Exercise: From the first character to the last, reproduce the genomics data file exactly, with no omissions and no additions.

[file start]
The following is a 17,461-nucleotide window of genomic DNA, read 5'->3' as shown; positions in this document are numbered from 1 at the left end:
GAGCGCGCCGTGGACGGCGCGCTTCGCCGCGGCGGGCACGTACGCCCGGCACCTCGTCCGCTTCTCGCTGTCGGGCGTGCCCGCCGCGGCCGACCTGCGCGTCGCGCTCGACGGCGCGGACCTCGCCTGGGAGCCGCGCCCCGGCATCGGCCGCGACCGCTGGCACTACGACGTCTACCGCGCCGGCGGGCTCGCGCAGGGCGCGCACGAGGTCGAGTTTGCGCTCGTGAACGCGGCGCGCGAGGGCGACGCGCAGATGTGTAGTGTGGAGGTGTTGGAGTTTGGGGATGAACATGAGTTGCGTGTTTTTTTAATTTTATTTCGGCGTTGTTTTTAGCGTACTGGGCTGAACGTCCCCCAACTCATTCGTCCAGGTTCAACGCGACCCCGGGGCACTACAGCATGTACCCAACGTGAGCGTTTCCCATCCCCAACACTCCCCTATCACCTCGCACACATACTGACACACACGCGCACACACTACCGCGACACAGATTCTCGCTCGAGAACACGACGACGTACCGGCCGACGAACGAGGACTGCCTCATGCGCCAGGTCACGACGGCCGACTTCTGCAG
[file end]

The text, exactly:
The following is a 17,461-nucleotide window of genomic DNA, read 5'->3' as shown; positions in this document are numbered from 1 at the left end:
GAGCGCGCCGTGGACGGCGCGCTTCGCCGCGGCGGGCACGTACGCCCGGCACCTCGTCCGCTTCTCGCTGTCGGGCGTGCCCGCCGCGGCCGACCTGCGCGTCGCGCTCGACGGCGCGGACCTCGCCTGGGAGCCGCGCCCCGGCATCGGCCGCGACCGCTGGCACTACGACGTCTACCGCGCCGGCGGGCTCGCGCAGGGCGCGCACGAGGTCGAGTTTGCGCTCGTGAACGCGGCGCGCGAGGGCGACGCGCAGATGTGTAGTGTGGAGGTGTTGGAGTTTGGGGATGAACATGAGTTGCGTGTTTTTTTAATTTTATTTCGGCGTTGTTTTTAGCGTACTGGGCTGAACGTCCCCCAACTCATTCGTCCAGGTTCAACGCGACCCCGGGGCACTACAGCATGTACCCAACGTGAGCGTTTCCCATCCCCAACACTCCCCTATCACCTCGCACACATACTGACACACACGCGCACACACTACCGCGACACAGATTCTCGCTCGAGAACACGACGACGTACCGGCCGACGAACGAGGACTGCCTCATGCGCCAGGTCACGACGGCCGACTTCTGCAG